Lightroom’s brush is an awesome tool that can be used to add stunning visual effects to your composition. Use the brush tool to blur out skyscapes, enrich or change color tones of individual objects, overcome backlighting and much more. The video below explores several techniques for changing the exposure, softening the skin and altering the color characteristics of a single person.
I’m deeply appreciative when I use software that continually simplifies complex tasks. Lightroom is one such application and deserves huge props for much of its user experience. This software gets me. I feel like I’m communing with it on a much deeper, but more natural level. When I use it the visual feedback provides so much context that I can literally feel my way around, as if I’m holding something physical in my hand. Here’s a short example:
That’s pretty powerful stuff. Now if only I could get the same experience when using a development IDE–I’m talking to you Eclipse; you big, nasty brute with a face only a
mother nerd could love.
Lots of Adobe news lately and this time it’s the announcement of the Lightroom 2 public Beta available on Adobe Labs.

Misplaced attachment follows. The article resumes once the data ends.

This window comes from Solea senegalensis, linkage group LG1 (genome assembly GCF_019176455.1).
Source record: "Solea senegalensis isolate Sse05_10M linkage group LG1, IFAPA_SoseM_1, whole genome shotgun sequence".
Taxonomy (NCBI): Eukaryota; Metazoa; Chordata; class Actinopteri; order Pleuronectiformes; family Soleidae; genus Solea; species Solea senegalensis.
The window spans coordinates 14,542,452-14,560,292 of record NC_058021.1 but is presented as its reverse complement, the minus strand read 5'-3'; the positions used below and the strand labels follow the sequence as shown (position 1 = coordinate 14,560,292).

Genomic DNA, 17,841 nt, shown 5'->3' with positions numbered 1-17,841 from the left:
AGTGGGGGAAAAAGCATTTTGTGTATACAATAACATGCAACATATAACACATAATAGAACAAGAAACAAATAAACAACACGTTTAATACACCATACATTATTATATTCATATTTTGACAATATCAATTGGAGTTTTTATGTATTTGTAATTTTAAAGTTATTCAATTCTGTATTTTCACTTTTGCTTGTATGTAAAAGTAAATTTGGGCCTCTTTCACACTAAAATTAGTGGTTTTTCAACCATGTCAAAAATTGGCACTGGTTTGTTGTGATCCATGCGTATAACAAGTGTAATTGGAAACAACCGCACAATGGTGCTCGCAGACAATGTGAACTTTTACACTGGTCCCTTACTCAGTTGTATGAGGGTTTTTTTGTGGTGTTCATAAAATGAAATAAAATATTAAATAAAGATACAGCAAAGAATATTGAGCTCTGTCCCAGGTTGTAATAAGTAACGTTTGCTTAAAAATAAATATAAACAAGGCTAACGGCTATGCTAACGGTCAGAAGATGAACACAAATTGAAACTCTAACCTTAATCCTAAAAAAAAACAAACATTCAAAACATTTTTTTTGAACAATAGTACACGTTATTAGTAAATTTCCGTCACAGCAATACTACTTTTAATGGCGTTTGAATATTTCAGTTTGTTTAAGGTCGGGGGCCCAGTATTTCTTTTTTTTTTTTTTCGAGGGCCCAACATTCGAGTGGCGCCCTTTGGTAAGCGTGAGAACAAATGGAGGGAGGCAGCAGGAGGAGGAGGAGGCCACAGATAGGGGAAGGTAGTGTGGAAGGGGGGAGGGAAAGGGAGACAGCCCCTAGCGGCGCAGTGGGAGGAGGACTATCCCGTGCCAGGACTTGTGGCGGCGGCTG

The first item to make an impact with me was the ‘getting started’ wizard you’re greeted by the first time you launch the application. Aimed at IUE (Initial User Experience), the getting started wizard is nothing new, but Adobe’s added a wrinkle — as you click through the wizard various elements described in the wizard are highlighted in the actual interface. It’s common to see lots of videos and written guides thrown at the user, so it’s nice to see the wizard be actually integrated within the projects. As a user I feel much more connected to the software and there’s no disjointing experience of having to switch between apps to view the IUE information.
Tight hooks into the application in order to provide IUE is something that Adobe’s latest efforts have put a lot of work into. Photoshop CS3 provides a ‘workspace’ which highlights elements that are new with the application as you work in it.
The other thing that jumped out at me was the location of the tools when in the ‘Develop’ module.
It’s way too late for me to stay up and play more, but John Nack gives the full run down on what’s new and improved.